It may be argued that the value received by the user from such subsidised or free services equitably compensates for the information provided, which essentially is a factor of production for the intermediary. However, given that most intermediaries enjoy complete power over user information, including any and all possible future uses, it would be practically impossible for a typical user to ascertain the fairness of the exchange. Users currently have limited or no option to make informed choices about consuming these services while at the same time controlling the information they share, or the final portrait of behaviours that is being built over time. These concerns are reflected in multiple instances of consumer lawsuits and activist-driven campaigns on privacy and intellectual property violations (as evidenced by backlashes against LinkedIn, Sony, Google and Facebook).
This potential market failure is not likely to be significantly corrected through self-regulation, judging by the actions of intermediaries in obtaining sweeping permissions through increasingly complex user agreements in order to preserve the core value derived from current practices. On the other hand, the substantial information and power imbalance between intermediaries and users constrain activists looking to build momentum for meaningful change. The need to address this failure cannot be ignored in the pervasive, global information economy and merits consideration from policy makers.
Information intermediaries have made great advances in harvesting and monetising user information given the explosion of information services adoption globally. While do no evil policies have worked well for the intermediaries in the absence of regulation, they do not provide the detail that users are increasingly expecting, leading to a consumer backlash and activism. Intermediaries need to think clearly through the various dimensions of the User Information Value Chain while planning both the evolution of their business models and their offerings. Intermediaries that are proactive in anticipating the emerging regulatory landscape will be more likely to succeed in a potential market shakeout caused by regulation.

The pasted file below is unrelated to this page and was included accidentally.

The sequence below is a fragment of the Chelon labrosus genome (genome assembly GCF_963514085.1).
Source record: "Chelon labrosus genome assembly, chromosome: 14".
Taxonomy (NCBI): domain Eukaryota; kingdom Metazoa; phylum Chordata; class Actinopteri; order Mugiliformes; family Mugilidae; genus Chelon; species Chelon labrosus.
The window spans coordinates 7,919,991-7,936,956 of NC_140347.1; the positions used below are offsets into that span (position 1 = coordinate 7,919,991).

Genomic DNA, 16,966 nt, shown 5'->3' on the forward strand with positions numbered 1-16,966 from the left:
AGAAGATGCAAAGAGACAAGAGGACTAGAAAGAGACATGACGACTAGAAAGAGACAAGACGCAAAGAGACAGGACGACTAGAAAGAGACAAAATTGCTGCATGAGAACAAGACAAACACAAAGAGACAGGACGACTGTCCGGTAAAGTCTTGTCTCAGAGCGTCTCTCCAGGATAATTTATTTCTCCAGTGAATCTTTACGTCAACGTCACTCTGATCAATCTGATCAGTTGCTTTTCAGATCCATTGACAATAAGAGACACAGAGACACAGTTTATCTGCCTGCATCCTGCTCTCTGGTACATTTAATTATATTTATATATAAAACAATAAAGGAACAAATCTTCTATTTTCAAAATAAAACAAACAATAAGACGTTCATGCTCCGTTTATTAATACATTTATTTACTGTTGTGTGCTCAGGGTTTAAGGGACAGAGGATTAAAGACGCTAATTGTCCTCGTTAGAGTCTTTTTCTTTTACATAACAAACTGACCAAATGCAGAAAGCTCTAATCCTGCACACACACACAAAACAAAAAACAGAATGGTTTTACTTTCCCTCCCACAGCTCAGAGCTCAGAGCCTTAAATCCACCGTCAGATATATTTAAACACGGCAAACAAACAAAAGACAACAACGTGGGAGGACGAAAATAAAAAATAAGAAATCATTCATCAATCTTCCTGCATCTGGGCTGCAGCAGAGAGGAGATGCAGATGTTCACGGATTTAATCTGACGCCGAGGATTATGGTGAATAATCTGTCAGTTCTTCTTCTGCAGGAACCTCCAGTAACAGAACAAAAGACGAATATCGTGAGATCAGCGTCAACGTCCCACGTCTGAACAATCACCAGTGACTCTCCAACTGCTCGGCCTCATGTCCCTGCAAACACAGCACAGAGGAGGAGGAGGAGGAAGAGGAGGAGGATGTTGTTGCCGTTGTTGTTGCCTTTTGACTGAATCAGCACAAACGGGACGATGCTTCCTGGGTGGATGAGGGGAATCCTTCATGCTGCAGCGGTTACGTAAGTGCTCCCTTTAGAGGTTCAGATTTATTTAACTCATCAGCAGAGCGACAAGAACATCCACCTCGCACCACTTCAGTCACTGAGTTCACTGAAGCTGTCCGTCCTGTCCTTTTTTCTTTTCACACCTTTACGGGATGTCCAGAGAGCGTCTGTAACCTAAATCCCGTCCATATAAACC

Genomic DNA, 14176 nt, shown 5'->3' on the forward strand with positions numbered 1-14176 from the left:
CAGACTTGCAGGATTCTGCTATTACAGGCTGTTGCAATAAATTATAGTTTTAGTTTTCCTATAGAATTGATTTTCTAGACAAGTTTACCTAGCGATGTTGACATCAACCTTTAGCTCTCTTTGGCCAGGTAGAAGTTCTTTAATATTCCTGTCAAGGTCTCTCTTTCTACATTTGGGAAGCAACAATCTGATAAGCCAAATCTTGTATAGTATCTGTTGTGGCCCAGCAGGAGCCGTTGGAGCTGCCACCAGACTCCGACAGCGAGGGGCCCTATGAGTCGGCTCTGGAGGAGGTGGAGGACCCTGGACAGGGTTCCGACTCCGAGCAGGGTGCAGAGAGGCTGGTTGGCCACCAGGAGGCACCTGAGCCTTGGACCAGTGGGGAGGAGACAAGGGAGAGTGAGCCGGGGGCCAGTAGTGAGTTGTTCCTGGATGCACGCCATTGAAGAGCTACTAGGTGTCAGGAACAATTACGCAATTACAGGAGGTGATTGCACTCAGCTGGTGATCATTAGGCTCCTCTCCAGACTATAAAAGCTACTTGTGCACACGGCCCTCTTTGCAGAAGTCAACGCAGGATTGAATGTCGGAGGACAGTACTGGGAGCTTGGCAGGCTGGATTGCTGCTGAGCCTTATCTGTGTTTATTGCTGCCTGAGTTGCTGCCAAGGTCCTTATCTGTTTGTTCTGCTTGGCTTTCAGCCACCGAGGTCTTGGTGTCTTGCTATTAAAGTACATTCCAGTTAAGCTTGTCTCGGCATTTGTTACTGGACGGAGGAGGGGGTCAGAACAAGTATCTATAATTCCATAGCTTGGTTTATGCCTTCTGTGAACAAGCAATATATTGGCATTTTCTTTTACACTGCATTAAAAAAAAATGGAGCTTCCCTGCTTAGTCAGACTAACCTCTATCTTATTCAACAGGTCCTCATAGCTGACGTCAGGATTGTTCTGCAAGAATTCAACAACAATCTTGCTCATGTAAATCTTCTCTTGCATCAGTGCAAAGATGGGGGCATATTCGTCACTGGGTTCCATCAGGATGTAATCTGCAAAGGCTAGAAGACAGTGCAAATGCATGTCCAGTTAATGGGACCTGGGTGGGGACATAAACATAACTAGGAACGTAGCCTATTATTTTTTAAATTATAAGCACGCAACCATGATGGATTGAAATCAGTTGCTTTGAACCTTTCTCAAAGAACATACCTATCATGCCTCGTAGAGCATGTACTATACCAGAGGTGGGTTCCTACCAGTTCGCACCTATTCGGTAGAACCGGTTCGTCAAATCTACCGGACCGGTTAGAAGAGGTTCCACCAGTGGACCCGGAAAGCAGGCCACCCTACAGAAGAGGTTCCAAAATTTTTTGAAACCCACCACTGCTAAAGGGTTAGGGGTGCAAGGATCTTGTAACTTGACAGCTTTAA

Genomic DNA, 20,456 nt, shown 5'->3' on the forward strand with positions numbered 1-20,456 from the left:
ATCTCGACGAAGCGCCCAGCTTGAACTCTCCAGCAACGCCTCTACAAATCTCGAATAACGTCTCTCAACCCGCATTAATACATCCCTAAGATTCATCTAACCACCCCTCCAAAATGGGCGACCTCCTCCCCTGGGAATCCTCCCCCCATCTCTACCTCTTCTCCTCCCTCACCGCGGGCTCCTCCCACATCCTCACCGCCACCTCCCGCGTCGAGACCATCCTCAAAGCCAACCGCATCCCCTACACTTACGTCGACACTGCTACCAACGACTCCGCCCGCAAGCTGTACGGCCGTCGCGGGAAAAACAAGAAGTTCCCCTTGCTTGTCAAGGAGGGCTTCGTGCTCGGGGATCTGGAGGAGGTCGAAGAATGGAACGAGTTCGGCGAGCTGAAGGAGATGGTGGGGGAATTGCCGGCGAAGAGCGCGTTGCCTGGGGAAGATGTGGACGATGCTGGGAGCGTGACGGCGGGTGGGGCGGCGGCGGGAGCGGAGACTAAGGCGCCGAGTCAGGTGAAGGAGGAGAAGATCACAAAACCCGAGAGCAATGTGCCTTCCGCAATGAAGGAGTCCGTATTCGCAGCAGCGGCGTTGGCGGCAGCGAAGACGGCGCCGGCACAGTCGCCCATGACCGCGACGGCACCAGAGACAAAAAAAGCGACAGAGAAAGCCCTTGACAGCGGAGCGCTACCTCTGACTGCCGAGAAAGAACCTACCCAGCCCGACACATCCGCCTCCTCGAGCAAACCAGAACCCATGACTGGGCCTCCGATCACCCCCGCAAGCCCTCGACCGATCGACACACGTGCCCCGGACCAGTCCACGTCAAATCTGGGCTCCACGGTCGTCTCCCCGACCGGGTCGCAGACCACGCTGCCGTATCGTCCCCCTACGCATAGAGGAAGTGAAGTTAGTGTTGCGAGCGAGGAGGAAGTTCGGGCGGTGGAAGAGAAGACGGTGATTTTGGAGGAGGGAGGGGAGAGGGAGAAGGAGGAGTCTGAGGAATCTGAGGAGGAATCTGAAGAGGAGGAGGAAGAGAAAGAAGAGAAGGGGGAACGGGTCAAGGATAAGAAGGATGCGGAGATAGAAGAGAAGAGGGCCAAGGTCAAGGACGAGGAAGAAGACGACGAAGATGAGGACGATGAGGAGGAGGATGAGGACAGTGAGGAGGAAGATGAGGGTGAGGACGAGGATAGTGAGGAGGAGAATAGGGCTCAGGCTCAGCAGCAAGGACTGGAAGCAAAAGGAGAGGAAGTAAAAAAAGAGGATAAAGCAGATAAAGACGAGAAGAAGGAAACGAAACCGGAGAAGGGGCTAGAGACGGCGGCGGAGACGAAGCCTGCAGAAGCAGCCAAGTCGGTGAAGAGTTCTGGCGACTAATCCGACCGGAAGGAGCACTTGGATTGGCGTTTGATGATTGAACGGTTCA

Chief Officers considering investments in user information are better off factoring in these uncertainties from the current and emerging regulatory landscape when assessing these investments. The additional returns from ‘knowing the customer deeply’ must be weighed against the price of ‘knowing too much’. Even in the absence of strong regulatory changes, an increasing consumer backlash and activism can have a significant impact on overall returns to buyers of user information. The marginal value of leveraging additional user information for improved segmentation and targeting must be weighed against the increased risks posed by the same.
Given the wide reach and potential consequences of the productisation of user information, it becomes essential for policy makers to carefully balance the positive welfare effects of innovation against negative spillovers. A key success factor in this endeavour would be to consider a broader scope of rule-making, coordination and enforcement that goes beyond existing structures defined by national and regional boundaries.